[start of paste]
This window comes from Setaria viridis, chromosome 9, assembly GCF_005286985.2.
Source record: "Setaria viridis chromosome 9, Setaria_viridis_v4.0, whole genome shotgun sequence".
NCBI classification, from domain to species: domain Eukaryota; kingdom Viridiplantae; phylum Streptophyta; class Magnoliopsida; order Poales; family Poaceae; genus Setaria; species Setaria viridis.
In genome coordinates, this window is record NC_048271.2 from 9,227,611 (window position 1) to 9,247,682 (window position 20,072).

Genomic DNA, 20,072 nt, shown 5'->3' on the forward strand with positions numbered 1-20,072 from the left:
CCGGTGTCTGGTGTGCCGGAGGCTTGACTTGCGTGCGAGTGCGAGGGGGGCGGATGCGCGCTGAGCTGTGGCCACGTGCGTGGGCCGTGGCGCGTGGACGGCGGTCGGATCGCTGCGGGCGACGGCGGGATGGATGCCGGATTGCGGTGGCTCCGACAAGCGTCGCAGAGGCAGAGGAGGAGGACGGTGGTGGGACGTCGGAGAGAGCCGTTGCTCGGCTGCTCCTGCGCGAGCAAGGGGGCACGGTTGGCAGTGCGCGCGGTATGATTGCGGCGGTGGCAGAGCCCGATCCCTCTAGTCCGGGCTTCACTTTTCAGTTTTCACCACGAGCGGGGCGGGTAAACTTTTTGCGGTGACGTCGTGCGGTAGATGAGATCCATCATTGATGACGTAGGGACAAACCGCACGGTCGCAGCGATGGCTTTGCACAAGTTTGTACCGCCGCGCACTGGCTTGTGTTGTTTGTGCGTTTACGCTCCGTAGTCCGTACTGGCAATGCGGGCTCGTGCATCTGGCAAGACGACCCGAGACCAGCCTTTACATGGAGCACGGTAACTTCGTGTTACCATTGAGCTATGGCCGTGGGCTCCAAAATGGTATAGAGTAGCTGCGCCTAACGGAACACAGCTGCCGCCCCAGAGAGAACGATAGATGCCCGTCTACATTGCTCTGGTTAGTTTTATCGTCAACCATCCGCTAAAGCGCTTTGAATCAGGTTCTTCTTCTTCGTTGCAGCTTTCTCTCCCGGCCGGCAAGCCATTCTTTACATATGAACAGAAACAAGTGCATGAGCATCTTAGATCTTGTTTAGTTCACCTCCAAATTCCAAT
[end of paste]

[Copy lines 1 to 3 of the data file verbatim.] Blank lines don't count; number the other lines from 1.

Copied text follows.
This window comes from Setaria viridis, chromosome 9, assembly GCF_005286985.2.
Source record: "Setaria viridis chromosome 9, Setaria_viridis_v4.0, whole genome shotgun sequence".
NCBI classification, from domain to species: domain Eukaryota; kingdom Viridiplantae; phylum Streptophyta; class Magnoliopsida; order Poales; family Poaceae; genus Setaria; species Setaria viridis.